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Imperial margins take centre stage: a conference report (by Mikko Toivanen & Ben Kamis)

Together with the Munich Centre for Global History, global dis:connect recently had the privilege of hosting a stimulating workshop titled Re-examining Empires from the Margins: Towards a New Imperial History of Europe, organised by the inimitable Bernhard Schär and Mikko Toivanen.

The event was held on 22-23 October 2021, and — thanks to the pandemic — some of the internationally renowned participants were attending remotely. The purpose was to explore the history of imperial entanglements involving those beyond the typical cast of European imperial powers. In other words, what did Nordic imperialism look like? What were the imperial strategies and practices of Central and Eastern Europe?

Bernhard and Mikko opened the conference themselves, remarking how research into imperial histories of ‘marginal’ European powers has been gaining momentum and how this tack can expand and improve our understandings of atypical European colonial history. However, they also noted that much existing research on the subject has focused on individual case studies to the neglect of the underlying global networks and structures. They also added the important caveat that, despite its relative neglect, this research must be wary of recentring Europe in histories of global imperialism and colonisation.

The conference’s first panel dove right in, tackling political and diplomatic engagements with empire from three different perspectives. First, Arne Gellrich discussed the participation of Sweden and Norway in the League of Nations in the interwar years. Gellrich argued that these neutral countries were able to influence colonial policy and promote their governments’ social democratic ideals thanks to the League’s structure, but they ultimately could not overcome the discrimination of colonialism.

Focusing on the same two countries in his talk, Aryo Makko described their efforts to profit from colonial trade through proactive diplomacy around the turn of the twentieth century. These efforts largely rested on a transnational network of citizens of third-party states.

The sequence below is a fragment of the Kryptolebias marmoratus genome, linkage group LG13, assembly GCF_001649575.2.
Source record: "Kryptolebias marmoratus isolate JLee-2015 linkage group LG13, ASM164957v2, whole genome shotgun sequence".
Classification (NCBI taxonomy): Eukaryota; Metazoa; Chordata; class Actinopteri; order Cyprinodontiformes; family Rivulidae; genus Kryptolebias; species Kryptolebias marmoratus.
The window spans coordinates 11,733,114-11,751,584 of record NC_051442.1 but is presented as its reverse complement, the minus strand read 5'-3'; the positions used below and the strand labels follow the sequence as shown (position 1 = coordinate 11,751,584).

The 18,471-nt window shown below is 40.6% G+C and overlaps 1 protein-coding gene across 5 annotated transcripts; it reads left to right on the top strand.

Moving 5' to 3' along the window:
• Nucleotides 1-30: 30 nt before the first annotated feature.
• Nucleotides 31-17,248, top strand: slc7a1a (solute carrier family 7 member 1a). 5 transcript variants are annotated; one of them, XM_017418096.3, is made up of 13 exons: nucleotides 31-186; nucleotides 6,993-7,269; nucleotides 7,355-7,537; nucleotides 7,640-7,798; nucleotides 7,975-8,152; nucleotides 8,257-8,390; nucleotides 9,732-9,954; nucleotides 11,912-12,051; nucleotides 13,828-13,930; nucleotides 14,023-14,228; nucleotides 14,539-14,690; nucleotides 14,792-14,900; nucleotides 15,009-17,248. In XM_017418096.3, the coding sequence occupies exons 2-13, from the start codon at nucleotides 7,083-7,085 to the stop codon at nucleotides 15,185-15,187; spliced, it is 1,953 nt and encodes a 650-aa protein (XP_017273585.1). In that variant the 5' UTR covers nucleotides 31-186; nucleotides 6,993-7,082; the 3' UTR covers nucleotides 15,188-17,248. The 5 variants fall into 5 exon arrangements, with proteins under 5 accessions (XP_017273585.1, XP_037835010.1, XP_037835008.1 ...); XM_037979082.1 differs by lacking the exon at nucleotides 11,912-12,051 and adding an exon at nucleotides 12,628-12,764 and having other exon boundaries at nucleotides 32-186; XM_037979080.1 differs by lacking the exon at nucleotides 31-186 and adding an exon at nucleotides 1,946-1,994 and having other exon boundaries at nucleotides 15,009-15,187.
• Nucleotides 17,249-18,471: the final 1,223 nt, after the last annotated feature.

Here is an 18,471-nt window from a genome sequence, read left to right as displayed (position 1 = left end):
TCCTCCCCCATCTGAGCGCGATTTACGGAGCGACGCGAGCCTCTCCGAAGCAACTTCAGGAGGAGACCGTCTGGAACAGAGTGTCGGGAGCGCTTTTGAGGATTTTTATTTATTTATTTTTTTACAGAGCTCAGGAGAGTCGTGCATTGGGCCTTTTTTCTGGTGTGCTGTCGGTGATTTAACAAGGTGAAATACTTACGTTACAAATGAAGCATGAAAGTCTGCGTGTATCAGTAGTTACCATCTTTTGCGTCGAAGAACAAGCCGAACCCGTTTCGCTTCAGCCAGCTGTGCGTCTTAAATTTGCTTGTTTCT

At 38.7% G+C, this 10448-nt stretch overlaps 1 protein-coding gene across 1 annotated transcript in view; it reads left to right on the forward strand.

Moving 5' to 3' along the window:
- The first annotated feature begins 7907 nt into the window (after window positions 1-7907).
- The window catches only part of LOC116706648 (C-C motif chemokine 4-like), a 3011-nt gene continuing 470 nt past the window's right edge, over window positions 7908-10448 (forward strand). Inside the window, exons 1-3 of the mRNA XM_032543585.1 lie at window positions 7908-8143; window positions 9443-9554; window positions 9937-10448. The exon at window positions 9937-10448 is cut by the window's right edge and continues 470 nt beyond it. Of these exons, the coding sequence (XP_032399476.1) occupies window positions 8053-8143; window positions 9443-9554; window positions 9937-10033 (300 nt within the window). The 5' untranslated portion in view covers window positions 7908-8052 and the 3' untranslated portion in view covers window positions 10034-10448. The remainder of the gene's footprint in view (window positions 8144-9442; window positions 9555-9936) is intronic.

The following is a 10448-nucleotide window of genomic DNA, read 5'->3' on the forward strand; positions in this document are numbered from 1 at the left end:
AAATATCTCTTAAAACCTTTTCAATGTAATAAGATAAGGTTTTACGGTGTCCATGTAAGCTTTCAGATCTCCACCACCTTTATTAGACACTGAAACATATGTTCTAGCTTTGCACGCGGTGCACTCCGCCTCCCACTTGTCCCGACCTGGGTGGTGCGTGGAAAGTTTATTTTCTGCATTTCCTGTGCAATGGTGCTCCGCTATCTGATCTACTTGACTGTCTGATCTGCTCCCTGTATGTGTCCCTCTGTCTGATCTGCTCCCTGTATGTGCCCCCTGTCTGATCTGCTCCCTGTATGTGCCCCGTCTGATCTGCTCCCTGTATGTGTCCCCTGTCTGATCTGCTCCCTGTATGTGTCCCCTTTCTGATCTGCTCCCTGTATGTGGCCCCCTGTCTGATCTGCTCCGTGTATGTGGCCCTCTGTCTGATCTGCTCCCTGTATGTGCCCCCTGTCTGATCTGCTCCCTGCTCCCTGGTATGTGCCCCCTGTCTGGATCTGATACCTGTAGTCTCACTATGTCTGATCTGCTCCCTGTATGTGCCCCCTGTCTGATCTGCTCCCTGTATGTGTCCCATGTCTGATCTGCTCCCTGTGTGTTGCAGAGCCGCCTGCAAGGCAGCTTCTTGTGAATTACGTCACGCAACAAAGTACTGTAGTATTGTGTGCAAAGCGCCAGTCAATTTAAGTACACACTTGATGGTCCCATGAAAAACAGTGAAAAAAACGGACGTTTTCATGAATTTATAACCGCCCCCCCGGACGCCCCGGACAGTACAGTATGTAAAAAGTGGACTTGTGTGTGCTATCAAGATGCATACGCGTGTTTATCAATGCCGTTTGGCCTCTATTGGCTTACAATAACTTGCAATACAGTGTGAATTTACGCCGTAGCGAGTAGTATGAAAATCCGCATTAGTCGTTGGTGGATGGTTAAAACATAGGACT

Third, Elise Mazurié examined the international feminist congress held in Algeria in 1932, and how the Swiss delegation pursued a policy of ‘maternalist imperialism’. Perhaps unsurprisingly, the event stopped short of meaningfully criticising French imperialism.

The second panel opted to investigate the creativity involved in transimperial occupations. Andrew Mackillop described how mercenaries, as a professional group, enabled Switzerland to participate in the activities of the largest European imperial powers, following their navies from its landlocked European redoubt out into the oceans of Asia. Despina Magkanari’s work touched a little closer to home, as she examined how Julius Klaproth, an 18th-century German orientalist, navigated academia in imperial Russia with the help of professional networks of scholars. Andreja Mesarič brought us back to the familiar historical turf of missionaries, describing how Slovenian Catholic proselytisers in 19th-century Sudan influenced ideas in Slovenia and the broader Austro-Hungarian Empire about race and colonisation. She also analysed these figures’ recent revival in modern Slovenian discourse.

John Hennessy concluded the panel with a more general, conceptual contribution. He argued for the analytical utility of occupational groups rather than nationalities as an organisational principle.

The workshop went meta in the third session, which featured a transnational group of scholars discussing transimperial academic networks in history. Katherine Arnold opened the session by relating how German naturalists in British Southern Africa were unavoidably implicated in the physical and environmental violence of colonisation.